Yet another Green Arrow volume one, this time indicating DC’s ‘Rebirth’ reboot of 2016. This wasn’t a clean slate for Green Arrow as Benjamin Percy continued as writer from the final two volumes of the ‘New 52’ iteration and more or less continues where he left off. Otto Schmidt, who’d contributed to Outbreak, the last of the previous iteration, is now the main pencil artist.

An instant change is the addition of Black Canary to the cast, confident, capable and not afraid to challenge hypocrisy when apparent. It’s just as well, since the title promises the death of Oliver Queen, and that’s what we seemingly get relatively early and after a couple of shocks. Does anyone really believe he dies? Sorry to break it to you, but if there’s a single throwback from the world of graphic novels to the funnybooks that ought to be discarded immediately, it’s the cheap chapter ending in which a character supposedly dies.

Schmidt is a superb stylist. His is a form of cartoon realism as pioneered at DC by Darwyn Cooke, and he’s excellent at breaking down a story. Within that he provides strong visual characterisation, and he colours his work also, providing a distinct and dark atmosphere. He only draws half the content, leaving the remainder to Juan Ferreyra. If the stiff figurework isn’t too distracting, he’s very good, particularly with designs of objects and pages, but nowhere near as intuitive as Schmidt. He also colours his work, but in a far brighter fashion, so the book is chalk and cheese. Considering Schmidt set the mood, perhaps there was some duty on Ferreyra to continue it, but he doesn’t. His method of storytelling differs also, and under his watch the occasionally clichéd quality of Percy’s captions is more apparent.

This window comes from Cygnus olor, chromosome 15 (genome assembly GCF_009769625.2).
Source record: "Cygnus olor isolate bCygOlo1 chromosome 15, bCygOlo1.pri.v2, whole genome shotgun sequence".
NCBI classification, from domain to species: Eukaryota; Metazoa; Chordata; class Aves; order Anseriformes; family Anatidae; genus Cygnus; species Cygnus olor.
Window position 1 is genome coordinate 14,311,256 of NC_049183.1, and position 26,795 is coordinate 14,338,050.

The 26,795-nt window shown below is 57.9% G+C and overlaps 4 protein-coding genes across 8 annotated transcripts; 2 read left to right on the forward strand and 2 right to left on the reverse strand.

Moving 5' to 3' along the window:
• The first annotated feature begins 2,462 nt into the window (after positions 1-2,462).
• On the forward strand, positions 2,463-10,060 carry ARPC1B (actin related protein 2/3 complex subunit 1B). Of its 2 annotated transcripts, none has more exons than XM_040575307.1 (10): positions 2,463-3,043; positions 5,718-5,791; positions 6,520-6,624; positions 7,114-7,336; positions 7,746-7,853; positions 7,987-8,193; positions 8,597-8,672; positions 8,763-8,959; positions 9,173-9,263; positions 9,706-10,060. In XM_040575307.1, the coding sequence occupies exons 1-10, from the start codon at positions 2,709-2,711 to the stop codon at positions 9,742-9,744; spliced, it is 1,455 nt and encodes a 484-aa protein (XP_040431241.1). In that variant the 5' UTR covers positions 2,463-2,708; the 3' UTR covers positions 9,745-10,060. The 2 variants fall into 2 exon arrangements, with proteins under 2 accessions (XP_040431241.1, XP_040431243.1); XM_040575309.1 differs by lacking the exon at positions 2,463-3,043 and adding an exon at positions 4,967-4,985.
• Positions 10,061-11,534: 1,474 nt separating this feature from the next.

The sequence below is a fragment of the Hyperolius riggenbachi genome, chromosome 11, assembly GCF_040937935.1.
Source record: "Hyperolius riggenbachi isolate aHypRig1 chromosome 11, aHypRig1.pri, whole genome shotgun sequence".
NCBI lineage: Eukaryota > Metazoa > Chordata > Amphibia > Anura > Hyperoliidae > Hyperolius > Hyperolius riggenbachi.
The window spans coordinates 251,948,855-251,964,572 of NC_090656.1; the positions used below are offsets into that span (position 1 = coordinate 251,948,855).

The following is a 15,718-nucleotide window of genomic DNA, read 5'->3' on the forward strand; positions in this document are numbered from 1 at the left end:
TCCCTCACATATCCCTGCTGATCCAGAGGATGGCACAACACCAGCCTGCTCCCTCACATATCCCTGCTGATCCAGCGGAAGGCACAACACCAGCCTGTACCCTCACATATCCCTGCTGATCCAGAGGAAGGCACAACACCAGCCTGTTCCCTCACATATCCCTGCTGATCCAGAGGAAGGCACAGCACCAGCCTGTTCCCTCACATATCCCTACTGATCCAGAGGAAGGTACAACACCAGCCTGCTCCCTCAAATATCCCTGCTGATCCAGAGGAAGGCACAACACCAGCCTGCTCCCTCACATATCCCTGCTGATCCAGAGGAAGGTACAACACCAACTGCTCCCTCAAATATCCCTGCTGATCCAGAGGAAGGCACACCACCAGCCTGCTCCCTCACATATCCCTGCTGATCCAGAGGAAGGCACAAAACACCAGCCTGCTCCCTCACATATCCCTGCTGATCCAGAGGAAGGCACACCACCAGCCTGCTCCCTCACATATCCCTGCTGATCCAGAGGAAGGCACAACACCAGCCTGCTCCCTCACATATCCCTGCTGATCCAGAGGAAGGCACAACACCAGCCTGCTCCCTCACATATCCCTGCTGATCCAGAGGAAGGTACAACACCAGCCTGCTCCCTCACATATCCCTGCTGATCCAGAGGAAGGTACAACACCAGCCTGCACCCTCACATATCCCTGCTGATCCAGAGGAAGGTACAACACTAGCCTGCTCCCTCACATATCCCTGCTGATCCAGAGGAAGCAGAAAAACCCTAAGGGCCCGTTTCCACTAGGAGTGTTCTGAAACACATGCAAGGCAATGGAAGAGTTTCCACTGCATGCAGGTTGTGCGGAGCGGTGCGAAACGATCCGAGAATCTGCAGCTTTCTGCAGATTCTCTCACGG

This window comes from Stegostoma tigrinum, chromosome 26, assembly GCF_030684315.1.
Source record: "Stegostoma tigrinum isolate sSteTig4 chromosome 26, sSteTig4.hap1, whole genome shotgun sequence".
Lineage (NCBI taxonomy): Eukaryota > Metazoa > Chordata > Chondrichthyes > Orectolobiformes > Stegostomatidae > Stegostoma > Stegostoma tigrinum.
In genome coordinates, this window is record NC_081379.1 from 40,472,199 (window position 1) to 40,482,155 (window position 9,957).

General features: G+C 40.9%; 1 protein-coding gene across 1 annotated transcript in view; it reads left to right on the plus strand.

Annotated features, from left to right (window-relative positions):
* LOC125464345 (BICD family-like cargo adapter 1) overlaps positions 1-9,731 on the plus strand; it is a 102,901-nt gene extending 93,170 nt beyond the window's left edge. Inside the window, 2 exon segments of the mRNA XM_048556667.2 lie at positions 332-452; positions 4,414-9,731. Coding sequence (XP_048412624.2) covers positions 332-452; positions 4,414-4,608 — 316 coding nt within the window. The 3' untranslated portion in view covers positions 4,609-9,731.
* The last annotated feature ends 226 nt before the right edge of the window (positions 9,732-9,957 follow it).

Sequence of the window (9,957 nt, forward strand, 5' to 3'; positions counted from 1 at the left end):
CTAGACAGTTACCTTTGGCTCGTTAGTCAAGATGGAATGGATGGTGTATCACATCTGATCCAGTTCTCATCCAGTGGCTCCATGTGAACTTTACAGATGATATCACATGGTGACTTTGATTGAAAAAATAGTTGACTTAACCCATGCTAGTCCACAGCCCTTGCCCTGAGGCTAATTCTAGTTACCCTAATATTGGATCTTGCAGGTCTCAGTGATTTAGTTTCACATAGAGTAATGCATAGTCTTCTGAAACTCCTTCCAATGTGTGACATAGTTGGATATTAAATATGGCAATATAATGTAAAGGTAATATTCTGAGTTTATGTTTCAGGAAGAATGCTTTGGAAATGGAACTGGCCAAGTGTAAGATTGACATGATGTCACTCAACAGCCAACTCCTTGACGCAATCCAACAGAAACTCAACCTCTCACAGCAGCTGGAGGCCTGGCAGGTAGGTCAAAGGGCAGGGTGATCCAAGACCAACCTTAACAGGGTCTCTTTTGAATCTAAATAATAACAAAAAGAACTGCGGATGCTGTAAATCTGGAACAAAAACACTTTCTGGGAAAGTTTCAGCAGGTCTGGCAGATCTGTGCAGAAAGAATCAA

That’s not the only problem with The Death and Life of Oliver Queen. Anyone who’s followed Green Arrow’s adventures for any length of time has read a story in which he’s divorced from friends (and latterly wealth), and as an embattled hero proves he’s worthy of that title. That the plot is repeated isn’t entirely the problem, but that it’s repeated less than two years after Jeff Lemire and Andrea Sorrentino carried it out to extremely high standards in The Kill Machine is taking recycling too far. The alterations Percy makes aren’t enough to distance the comparison, and when he really digs into his mysterious all-powerful villains their methods are horrific, yet simultaneously so over the top they’re laughable.

The book is designed to redefine Green Arrow, and it’s successful in restoring John Diggle to the cast and introducing Black Canary, but after an enticing opening couple of chapters it doesn’t live up to its promise. Island of Scars is up next.